When it comes to successful product and service innovation, the marketing team might have done a good job in developing a winning proposition, but unless they pay as much attention to organizational innovation to enable delivery, they may not get it off the ground.
- organizational innovation
- product development
- innovation inside
The author and colleagues at April Strategy have spent more than 20 years engaging with large organizations on assignments relating to strategy, innovation, organization design, and change management. Assignments have spanned the public and private sectors, particularly in the CPG, automotive, and financial services and healthcare sectors.
This paper is informed principally by the team’s collective direct experience as consulting practitioners and to a lesser extent from academic study.
On the topic of innovation, the received wisdom is that around 80% of initiatives fail for one reason or another. What are the reasons? Why is the failure rate so high? Is it inevitably something of a random process for which we have no choice but to tolerate 20% success, or are there more predictable and actionable reasons that organization leaders can do something about?
There has been a huge amount of energy expended around improving the innovation process itself and addressing points such as the importance of a strong customer insight, the clarity of the framing of the “customer job to be done” to inform ideation and design thinking, and the helpful rigor required to frame an innovation as “greenfield” investment proposition to potential investors.
Our observation is that rather less attention has been given to another significant cause of innovation’s low strike rate—the ability of an organization to reshape itself so that it is able to effectively execute a new proposition.
Amidst all the talk of open innovation, partnering, and outsourcing, there is a concern about the ceding of value and control to third parties, but relatively little talk about how organizations can evolve their core—from the high-performance, dominant model that prevail today and toward what they need to become in the future to retain greater ownership of the value chain and build in greater responsiveness to customer opportunities.
This chapter explores the challenge of “innovation inside” and proposes a new way of framing a response from leadership. It should be emphasized that the thinking is embryonic and very much an “idea under study” with various pilots currently underway with clients. Therefore, the author would welcome feedback, challenge, and commentary.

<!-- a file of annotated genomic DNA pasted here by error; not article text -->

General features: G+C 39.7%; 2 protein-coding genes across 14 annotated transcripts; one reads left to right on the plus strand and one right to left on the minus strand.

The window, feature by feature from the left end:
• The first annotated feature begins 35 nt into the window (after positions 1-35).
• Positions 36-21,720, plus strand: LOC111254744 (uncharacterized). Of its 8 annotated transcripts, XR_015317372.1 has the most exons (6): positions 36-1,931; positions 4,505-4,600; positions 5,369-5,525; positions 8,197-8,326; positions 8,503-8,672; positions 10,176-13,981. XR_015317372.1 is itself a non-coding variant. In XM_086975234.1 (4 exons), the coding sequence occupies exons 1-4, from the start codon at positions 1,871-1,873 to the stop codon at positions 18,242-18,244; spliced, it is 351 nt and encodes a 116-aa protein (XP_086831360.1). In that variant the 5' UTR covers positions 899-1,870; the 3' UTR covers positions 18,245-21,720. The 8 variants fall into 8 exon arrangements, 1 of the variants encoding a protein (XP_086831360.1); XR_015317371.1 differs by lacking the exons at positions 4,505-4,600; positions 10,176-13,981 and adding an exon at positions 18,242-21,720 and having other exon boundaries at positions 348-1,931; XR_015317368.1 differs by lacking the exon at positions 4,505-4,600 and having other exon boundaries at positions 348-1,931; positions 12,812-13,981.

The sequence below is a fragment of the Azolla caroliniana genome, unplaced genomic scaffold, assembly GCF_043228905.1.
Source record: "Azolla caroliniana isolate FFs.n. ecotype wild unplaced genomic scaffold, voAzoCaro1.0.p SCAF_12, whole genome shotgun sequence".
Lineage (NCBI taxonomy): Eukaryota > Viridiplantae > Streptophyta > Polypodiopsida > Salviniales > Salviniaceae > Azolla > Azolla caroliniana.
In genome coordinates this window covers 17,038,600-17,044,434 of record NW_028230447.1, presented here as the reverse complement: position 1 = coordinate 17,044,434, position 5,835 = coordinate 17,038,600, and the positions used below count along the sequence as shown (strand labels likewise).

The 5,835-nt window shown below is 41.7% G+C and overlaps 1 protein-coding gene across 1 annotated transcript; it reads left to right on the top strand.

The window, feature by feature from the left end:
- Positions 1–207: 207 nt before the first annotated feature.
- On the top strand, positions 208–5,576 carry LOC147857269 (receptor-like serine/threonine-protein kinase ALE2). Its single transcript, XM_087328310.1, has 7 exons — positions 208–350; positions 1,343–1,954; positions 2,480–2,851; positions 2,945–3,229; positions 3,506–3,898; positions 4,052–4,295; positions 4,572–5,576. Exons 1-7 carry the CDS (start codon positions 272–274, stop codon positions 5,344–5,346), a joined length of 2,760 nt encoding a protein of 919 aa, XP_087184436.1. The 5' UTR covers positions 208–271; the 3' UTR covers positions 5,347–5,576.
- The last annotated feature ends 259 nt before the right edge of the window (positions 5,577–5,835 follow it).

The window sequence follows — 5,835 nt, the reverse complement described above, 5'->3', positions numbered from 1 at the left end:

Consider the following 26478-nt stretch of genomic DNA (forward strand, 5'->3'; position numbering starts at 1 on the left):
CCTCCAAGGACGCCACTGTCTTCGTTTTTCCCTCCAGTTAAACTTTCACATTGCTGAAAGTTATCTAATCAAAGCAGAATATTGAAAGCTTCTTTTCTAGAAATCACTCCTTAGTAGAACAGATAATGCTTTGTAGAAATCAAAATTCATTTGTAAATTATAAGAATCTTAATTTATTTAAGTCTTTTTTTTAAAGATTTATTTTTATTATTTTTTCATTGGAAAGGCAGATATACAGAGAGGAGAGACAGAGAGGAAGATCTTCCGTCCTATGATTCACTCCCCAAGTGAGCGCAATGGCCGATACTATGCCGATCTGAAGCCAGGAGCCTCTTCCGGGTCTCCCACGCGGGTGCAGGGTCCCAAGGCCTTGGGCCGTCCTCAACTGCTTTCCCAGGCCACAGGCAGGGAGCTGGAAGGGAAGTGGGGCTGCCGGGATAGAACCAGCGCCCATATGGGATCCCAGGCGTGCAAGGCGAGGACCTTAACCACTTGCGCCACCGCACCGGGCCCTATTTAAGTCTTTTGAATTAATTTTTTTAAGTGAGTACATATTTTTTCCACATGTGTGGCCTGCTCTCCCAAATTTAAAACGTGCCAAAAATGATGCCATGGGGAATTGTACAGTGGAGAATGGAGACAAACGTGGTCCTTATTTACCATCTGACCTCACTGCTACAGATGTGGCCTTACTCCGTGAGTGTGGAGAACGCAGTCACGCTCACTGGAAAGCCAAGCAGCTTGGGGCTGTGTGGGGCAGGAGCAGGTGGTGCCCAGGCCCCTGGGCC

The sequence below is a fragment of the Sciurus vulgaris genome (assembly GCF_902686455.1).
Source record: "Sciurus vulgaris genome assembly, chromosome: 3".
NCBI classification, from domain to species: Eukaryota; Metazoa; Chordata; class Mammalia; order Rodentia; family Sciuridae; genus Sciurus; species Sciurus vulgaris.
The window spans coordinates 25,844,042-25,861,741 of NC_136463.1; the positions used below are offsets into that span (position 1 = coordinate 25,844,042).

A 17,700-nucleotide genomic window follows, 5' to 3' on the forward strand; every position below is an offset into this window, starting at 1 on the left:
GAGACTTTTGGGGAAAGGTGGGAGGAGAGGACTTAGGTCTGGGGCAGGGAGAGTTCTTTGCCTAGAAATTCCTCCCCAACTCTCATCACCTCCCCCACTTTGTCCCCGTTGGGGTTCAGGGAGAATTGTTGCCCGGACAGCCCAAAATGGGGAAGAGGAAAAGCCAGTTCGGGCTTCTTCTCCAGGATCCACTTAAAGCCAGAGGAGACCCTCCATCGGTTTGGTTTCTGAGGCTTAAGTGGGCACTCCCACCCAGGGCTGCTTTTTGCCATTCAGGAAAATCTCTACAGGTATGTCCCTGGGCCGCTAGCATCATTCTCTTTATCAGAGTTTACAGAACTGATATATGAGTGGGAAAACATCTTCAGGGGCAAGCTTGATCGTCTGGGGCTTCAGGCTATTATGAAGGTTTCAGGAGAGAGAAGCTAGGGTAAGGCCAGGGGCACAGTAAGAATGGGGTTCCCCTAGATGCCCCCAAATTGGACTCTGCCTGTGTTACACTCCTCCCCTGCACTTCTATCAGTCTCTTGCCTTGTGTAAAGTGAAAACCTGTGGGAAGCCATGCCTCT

2. The changing nature of innovation
2.1. Product innovation
There was a time when innovation was called new product development (NPD). All that mattered was product performance, with customers making rational choices based upon the attributes and relative performance of a product compared to alternatives. The job of NPD was to create a flow of new products (or more often existing products with new/improved features) that could be demonstrated to be superior and preferable.
Most of these new products were borne of the same capabilities and expertise as their predecessors. They were designed by the same teams and produced on the same lines. They were mainly incremental innovations. The job of marketers was to stay abreast of what customers valued most about their products and then to package and position new products in a way that would emphasize those benefits. Competitors found themselves engaged in a “new/improved” arms race, sometimes choosing to differentiate on performance and sometimes on value.
As markets have matured, products have tended to converge. The same technology and know-how have become widely available. At the same time, the capacity to innovate has become more specialized and dispersed. Organizations are increasingly faced with the classic “Innovator’s Dilemma”  where the capabilities that have taken an organization to a position of success become rigidities that can inhibit innovation, leaving the ground open to more flexible competitors.
2.2. Beyond product innovation